Refusal of a Tier 2 Sponsorship Licence Application
In the case of a rejection or refusal of a Tier 2 Sponsorship Licence, the future of a company that wishes to employ or continue employing migrant workers depends on whether the application is in fact rejected or refused by the Home Office. All employers must hold a Sponsorship Licence to employ skilled workers from outside the EEA for the positions that cannot be filled by a settled worker.
Rejection of a Tier 2 Sponsorship Licence
Where a Sponsor licence application has been submitted with incorrect or missing documents, the application will be invalid and as such will be rejected. There could be a number of reasons why an application for a Tier 2 Sponsorship License is rejected, such as:
- the level 1 user listed in the application is not an employee, partner or director of the company;
- when an original document has been certified and the Home Office cannot verify the certifier’s details; or
- where a renewal application is made, and the small licence fee is paid when the greater fee should have been paid
- failure to submit the relevant documentation as outlined in Appendix A. The Home Office has stipulated the documents to be provided with the application along with the format to be followed. Failure to adhere to this will lead to the application being rejected. In this case, the Home Office will usually refund the application and a new one can be submitted in due course.
Usually, the application fee is refundable. The applicant is able to correct the mistakes in the application and send a new one straight after.
Refusal of a Tier 2 Sponsorship Licence
If a Sponsorship Licence application is refused, the implications are greater and there is no right of appeal against the decision. There could be a number of reasons why an application for a Tier 2 Sponsorship License is refused:
- false documents have been submitted;
- the company has previously been subject to a sponsorship licence revocation ; or
- the Home Office has requested further documents in support of the application and the applicant has failed to send the documents within the given time limit;
- not addressing the genuineness requirement; a potential sponsor will also need to provide reasons as to why they require a Sponsorship Licence and why it is not possible to fill the vacancy with settled UK workers. The potential sponsor will need to submit genuine and compelling reasons. If a suitable candidate has been identified, sponsors will need to mention this in the application and confirm why this role cannot be given to a settled worker;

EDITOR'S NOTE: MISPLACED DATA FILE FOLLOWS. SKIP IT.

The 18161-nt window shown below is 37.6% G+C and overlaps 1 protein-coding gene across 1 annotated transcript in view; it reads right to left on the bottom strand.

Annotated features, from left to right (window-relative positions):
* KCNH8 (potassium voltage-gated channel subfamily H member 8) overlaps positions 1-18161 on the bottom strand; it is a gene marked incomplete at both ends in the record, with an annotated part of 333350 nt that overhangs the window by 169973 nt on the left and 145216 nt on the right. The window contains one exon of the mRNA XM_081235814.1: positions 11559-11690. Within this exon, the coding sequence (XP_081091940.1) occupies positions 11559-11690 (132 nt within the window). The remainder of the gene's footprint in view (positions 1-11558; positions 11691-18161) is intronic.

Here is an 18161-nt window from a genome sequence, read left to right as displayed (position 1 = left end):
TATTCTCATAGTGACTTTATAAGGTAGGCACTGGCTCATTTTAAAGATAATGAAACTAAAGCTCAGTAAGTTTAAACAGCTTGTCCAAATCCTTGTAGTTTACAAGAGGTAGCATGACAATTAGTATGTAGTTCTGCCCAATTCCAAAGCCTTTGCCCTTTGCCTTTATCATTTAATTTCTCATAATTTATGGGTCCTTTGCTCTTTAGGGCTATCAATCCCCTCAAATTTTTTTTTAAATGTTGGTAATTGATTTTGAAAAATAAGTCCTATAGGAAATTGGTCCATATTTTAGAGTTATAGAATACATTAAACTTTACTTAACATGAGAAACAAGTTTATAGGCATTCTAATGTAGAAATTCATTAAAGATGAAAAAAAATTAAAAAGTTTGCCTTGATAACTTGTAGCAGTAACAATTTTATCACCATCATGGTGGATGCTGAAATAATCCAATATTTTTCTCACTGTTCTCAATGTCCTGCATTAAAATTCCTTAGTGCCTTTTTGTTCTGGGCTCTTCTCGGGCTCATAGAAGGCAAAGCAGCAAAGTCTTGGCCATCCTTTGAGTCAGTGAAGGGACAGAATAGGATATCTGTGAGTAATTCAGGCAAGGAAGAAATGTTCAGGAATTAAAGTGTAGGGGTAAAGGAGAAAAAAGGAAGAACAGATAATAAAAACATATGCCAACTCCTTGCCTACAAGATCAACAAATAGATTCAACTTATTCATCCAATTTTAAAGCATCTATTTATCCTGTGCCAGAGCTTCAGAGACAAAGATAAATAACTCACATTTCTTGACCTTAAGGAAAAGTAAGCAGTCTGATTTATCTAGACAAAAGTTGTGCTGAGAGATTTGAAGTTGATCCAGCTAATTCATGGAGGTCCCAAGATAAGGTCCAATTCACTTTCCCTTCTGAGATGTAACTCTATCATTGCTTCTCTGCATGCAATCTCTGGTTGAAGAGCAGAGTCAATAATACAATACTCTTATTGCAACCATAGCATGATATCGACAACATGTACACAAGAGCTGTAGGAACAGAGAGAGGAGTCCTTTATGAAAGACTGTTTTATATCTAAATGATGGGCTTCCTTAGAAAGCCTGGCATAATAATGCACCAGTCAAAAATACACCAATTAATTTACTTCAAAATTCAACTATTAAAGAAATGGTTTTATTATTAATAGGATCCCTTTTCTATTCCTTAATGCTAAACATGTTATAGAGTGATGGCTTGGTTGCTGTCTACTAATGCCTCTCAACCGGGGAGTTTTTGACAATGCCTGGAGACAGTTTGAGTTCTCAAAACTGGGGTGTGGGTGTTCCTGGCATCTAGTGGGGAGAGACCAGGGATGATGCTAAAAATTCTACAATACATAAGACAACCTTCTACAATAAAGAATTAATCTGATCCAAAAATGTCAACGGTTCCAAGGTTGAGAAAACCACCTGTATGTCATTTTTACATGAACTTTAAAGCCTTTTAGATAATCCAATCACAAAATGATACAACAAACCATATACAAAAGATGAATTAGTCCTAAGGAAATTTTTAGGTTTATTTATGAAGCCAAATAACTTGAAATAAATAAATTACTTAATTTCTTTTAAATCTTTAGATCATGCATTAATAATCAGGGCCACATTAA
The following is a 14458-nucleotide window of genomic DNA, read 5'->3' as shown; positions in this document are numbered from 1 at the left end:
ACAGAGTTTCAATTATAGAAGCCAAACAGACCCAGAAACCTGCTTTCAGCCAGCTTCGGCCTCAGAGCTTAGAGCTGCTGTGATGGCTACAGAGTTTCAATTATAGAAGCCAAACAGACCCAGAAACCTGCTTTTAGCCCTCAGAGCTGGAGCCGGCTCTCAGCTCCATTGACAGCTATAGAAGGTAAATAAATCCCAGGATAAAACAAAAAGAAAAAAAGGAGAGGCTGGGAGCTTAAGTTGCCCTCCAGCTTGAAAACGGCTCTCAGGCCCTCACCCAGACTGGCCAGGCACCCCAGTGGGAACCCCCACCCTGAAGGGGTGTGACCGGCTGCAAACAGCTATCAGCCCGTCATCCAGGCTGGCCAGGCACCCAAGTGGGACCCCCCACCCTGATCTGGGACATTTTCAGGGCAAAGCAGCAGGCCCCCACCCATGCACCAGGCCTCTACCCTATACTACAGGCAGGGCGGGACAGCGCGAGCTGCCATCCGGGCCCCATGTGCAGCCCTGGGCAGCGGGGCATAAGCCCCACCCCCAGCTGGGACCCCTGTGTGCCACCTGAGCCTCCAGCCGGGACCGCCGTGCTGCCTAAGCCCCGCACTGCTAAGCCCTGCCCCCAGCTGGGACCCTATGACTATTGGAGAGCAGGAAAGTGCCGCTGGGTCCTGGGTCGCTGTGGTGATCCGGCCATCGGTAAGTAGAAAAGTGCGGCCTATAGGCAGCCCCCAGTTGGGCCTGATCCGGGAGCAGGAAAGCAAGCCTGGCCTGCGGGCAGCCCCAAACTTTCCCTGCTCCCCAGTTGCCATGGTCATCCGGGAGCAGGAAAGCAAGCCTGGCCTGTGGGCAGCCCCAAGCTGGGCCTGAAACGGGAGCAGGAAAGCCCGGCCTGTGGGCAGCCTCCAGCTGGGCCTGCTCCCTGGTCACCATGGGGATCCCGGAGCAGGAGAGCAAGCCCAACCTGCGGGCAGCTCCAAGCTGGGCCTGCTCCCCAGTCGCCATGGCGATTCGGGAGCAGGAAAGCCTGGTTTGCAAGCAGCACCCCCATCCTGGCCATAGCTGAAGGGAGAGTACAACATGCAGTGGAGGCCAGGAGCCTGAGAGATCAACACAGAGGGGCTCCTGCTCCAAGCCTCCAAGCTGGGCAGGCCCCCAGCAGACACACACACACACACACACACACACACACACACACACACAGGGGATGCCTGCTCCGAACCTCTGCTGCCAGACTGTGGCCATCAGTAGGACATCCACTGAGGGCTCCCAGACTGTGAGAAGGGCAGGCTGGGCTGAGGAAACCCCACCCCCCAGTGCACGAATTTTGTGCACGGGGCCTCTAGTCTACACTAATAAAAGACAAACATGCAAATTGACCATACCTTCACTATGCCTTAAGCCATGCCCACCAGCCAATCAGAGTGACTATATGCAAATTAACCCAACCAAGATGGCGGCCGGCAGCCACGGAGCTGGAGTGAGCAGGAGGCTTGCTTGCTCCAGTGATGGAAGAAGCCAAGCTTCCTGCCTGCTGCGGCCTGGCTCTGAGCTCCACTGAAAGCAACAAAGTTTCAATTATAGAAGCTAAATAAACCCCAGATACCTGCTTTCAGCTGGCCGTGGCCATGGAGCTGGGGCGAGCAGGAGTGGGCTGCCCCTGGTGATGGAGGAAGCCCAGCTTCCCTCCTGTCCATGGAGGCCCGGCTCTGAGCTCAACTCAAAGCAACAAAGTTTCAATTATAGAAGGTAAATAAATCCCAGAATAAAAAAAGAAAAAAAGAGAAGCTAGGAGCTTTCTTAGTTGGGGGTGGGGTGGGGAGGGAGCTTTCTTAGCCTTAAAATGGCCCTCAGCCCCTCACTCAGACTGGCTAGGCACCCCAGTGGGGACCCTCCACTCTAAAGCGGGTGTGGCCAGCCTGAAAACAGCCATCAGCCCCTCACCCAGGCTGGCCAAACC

- not having suitable HR and record keeping systems in place. Prospective sponsors will need to demonstrate not only that they understand their duties but that they have the means to implement and adhere to them.
The application fee will not be refunded in these instances and a ‘cooling off’ period will be imposed. Essentially, this means the company is not allowed to make another application until the end of this period. The length of the cooling off period will differ depending on the issues raised by the Home Office. The minimum ‘cooling off’ period is six months after the Home Office refusal decision letter. A longer cooling off period of 12 months may be imposed in certain circumstances. This may happen if the company has received a civil penalty under section 15 of the Immigration, Asylum and Nationality Act 2006 previously.
How NA Law Solicitors can help
A Sponsorship Licence application can be a long and difficult process and can cause disruptions to a company’s business plans if refused. We are here to help you make a further application and give you the guidance you need. Please do not hesitate to contact us for a case assessment.
For more information on the Tier 2 Sponsorship Licence that was not mentioned on this page, please visit the related pages: Tier 2 Sponsorship Licence, Tier 2 COS, Tier 2 Sponsorship Licence renewal, genuineness requirement, Tier 2 audit and compliance Tier 2 Sponsorship Licence revocation.